The 2021 MLB All-Star Game is scheduled in a state that just passed a Jim Crow voting law. This Just In – It Ain’t No More.
This is what we knew about the status of the 2021 MLB All-Star Game until a few minutes ago:
- MLB is gathering feedback from teams and executives about the status of its 2021 All-Star Game in Atlanta.
- The discussions follow the passage of Georgia’s new voting law that critics say will effectively reduce Black voter turnout.
- The event is scheduled for July 13 at Truist Park, the Atlanta Braves home field.
- The last two MLB All-Star games generated more than $60 million for cities that hosted the event. (Source: cnbc.com)
It Happens Sometimes…
It happens sometimes in this endeavor that just as you are writing what you believe and hope to be relevant and smack in the middle comes an announcement that makes the theme of the story yesterdays’ news.
That’s what happened here as MLB pulled the All-Star Game out of Atlanta today.
- Major League Baseball commissioner Robert Manfred announced Friday that the 2021 All-Star Game would no longer be held in Atlanta.
- The decision follows an election bill signed on Wednesday by Georgia Gov. Brian Kemp, which opponents say disproportionately disenfranchises people of color.
- MLB is still finalizing a new host city, and “details about these events will be announced shortly,” he said. (cnbc.com)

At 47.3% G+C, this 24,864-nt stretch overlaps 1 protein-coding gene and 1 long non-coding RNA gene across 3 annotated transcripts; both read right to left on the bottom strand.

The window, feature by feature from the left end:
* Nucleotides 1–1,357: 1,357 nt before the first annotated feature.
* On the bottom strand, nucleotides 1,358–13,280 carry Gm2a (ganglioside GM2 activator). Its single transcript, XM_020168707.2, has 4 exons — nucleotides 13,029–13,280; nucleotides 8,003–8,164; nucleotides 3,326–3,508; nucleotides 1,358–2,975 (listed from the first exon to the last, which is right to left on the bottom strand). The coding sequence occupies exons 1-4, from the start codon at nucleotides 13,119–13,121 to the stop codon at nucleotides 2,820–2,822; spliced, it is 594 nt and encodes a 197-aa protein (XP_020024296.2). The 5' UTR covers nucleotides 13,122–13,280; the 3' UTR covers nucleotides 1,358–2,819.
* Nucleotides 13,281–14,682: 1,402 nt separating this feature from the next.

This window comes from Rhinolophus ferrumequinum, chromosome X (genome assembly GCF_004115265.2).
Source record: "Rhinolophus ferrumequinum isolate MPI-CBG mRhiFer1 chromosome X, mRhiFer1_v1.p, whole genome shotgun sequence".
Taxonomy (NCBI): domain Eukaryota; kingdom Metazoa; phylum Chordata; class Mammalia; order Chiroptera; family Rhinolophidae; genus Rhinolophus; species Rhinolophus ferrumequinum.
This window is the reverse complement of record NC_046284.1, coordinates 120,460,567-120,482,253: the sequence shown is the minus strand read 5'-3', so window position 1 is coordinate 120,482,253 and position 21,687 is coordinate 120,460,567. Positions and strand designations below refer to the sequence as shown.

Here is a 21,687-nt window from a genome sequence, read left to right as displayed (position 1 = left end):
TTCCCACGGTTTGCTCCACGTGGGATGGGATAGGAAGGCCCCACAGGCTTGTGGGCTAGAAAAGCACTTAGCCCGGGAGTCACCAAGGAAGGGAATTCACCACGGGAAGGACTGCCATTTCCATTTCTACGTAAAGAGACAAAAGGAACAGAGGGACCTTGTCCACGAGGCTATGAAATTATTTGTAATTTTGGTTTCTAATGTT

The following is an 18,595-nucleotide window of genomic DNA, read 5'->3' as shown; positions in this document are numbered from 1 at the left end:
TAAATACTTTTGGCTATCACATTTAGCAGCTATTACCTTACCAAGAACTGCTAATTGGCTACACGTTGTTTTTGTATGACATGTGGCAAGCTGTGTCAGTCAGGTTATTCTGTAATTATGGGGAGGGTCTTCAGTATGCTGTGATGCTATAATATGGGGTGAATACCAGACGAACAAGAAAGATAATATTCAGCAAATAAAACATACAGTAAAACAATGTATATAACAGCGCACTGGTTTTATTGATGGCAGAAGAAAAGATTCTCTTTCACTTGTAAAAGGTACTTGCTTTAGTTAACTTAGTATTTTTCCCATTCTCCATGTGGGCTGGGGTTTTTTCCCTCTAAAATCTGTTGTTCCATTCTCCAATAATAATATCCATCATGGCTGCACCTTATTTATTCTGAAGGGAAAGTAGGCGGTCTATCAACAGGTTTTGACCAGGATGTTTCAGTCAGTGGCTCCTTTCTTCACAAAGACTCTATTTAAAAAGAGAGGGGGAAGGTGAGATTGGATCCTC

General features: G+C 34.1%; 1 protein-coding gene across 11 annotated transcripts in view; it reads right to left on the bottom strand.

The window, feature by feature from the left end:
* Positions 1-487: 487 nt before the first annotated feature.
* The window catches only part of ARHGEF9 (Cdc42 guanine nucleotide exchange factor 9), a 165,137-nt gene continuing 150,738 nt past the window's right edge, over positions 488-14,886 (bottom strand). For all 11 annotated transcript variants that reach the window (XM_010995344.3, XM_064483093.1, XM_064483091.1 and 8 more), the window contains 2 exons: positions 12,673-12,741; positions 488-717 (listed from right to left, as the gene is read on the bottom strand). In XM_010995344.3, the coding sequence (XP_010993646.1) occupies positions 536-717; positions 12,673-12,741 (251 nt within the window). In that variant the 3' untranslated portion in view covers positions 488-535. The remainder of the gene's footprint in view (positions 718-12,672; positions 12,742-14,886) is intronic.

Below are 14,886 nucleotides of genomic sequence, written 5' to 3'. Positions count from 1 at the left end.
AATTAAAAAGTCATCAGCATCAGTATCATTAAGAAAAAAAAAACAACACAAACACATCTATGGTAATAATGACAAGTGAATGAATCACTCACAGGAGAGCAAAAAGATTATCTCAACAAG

What precipitated MLB’s decision (I believe) still holds relevance to the outcome, and I hope you agree as you continue to read…
The MLB All-Star Game – A Money-Making Enterprise
MLB’s All-Star Game staging is always a highlight of the baseball year for both avid and casual fans. The Home Run Derby attracts as many fans as the game itself, as it allows MLB to showcase up-and-coming talent to our nation.
Almost immediately, the host city becomes a beacon for tourists and business booms through the metroplex.
But for these same reasons, Major League Baseball (MLB) has to be on guard regarding any negative attention that might be thrust on the host city – and by association – also on baseball.
At the Center Of The Controversy…
The center of the building controversy surrounds a bill that the Georgia State Legislature recently passed.
Critics of Georgia’s new voting laws say it will suppress votes, especially among people of color in underserved areas. In an ESPN interview, President Joe Biden criticized the changes, calling it “Jim Crow on steroids.” The president added he would support moving the MLB All-Star Game.
The first wave of protest from a player came from Yankees All-Star Giancarlo Stanton, who offered, “It’d be situations like this, topics like this, to move forward, talk about it (and) get the best game plan to move forward.”